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On average, 195 women are diagnosed with cervical cancer and 68 die from the disease each year. 

Cervical cancer remains an important problem for women in South Carolina. While regular participation in cervical cancer screenings has drastically reduced the rate of new cervical cancer cases and deaths, these rates remain significantly higher in African American and Hispanic women. In fact, the death rate for African American women is nearly double that of Caucasian women for cervical cancer in our state. 

Screening for cervical cancer is crucial for early detection and prevention. It is recommended that:

• Women between the ages of 21 and 65 have a Pap test every 3 years, while

• Women between the ages of 30 and 65 years who want to lengthen the screening interval, should have both a Pap test and Human papillomavirus (HPV) test every 5 years. 

HPV is the main cause of cervical cancer. HPV is a common virus that is spread through skin to skin contact. Usually it has no symptoms, so people don't know they have it. Most viral infections clear on their own. However, cancer-causing types of HPV can cause cancer in both men and women. Having a weakened immune system (such as living with HIV), being sexually active at a young age, and having many sexual partners are factors that increase the risk of HPV.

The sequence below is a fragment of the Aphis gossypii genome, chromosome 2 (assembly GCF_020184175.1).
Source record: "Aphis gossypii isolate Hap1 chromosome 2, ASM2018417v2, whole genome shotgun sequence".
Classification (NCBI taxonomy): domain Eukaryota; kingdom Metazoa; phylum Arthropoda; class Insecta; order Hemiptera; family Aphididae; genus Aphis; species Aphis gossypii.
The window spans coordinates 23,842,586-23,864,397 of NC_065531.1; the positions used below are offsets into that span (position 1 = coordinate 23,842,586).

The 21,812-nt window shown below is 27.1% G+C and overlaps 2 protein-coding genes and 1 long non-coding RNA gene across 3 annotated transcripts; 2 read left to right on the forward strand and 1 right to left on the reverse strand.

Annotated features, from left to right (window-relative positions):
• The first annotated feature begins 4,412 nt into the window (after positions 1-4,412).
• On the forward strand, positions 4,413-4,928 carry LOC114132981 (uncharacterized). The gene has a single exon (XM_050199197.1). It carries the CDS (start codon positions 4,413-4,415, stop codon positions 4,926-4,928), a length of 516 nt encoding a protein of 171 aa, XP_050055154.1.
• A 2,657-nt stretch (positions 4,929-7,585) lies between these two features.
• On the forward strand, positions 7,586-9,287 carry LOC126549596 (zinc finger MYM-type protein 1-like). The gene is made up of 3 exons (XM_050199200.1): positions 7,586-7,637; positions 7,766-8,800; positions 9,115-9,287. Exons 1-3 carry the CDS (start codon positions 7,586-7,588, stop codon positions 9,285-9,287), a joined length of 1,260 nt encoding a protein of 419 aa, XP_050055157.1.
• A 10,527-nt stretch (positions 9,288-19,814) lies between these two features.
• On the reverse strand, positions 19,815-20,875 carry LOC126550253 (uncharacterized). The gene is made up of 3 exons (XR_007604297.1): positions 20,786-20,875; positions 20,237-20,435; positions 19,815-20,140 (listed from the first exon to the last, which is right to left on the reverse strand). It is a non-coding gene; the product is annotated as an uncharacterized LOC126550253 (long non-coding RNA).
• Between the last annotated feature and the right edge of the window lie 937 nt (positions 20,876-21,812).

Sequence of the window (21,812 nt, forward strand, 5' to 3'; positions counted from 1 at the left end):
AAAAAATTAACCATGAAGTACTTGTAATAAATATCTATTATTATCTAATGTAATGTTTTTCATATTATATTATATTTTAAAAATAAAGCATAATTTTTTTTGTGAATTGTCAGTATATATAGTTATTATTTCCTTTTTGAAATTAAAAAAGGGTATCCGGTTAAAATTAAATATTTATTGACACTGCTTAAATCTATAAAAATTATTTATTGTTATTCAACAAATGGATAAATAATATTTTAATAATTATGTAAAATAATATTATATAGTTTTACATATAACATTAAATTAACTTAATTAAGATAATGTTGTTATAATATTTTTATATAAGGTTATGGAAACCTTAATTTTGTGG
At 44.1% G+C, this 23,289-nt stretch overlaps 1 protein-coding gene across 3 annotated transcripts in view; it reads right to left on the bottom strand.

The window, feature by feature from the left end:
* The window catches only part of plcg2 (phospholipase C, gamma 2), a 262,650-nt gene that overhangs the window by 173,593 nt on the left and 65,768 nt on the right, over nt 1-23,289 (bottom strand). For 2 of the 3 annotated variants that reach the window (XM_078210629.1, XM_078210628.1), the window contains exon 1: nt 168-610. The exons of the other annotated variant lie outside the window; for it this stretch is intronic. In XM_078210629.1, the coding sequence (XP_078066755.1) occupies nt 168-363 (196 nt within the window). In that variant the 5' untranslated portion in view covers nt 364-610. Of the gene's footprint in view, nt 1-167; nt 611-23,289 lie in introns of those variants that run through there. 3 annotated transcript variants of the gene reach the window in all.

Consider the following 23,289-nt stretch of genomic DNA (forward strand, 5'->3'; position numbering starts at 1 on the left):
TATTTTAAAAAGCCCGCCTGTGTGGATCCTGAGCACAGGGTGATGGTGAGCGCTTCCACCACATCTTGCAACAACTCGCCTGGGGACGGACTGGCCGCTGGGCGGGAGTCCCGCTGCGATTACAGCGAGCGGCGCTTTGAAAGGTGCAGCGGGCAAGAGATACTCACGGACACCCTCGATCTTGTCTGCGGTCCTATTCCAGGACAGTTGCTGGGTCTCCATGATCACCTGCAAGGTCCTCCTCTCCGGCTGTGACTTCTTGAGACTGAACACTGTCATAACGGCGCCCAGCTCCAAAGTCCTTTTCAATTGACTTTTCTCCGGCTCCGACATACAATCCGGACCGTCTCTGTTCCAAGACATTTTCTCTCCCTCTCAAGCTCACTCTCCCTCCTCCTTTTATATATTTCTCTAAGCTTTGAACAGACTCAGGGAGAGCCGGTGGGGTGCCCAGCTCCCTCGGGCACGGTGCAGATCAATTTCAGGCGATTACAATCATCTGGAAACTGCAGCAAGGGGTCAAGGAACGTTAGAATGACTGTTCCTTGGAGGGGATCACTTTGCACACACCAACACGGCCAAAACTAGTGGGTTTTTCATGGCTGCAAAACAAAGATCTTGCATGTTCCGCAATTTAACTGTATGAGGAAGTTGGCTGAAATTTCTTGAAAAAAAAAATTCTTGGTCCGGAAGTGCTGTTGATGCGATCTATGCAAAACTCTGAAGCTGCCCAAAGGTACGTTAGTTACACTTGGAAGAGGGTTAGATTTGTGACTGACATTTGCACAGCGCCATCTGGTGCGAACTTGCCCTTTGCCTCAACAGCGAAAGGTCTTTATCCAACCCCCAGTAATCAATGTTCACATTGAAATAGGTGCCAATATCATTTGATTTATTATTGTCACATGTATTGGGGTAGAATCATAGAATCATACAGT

What is a risk factor? 

A risk factor is anything that increases one's chance of getting a disease such as cancer. Having a risk factor, or even several, does not mean that you will get the disease.

Avoiding the risks associated with cervical cancer may help to prevent the disease. In addition to HPV (the most important risk factor for cervical cancer), these factors add to the risk of developing cervical cancer:

• Smoking cigarettes

• Using oral contraceptives for more than 5 years

• Having 3-or-more full-term pregnancies

• Having 1st full-term pregnancy younger than 17 years old

What can you do to protect yourself against cervical cancer?

• Get the HPV Vaccine - boys and girls ages 11-12 should be vaccinated. Vaccines can be given to males through age 21 and females through age 26, if missed earlier.

• Teens should avoid or delay sexual activity to reduce risk of HPV.

• Limit number of sexual partners.

 Use barrier protection during sexual activity to reduce risk of HPV.

• Get screened for cervical cancer as recommended.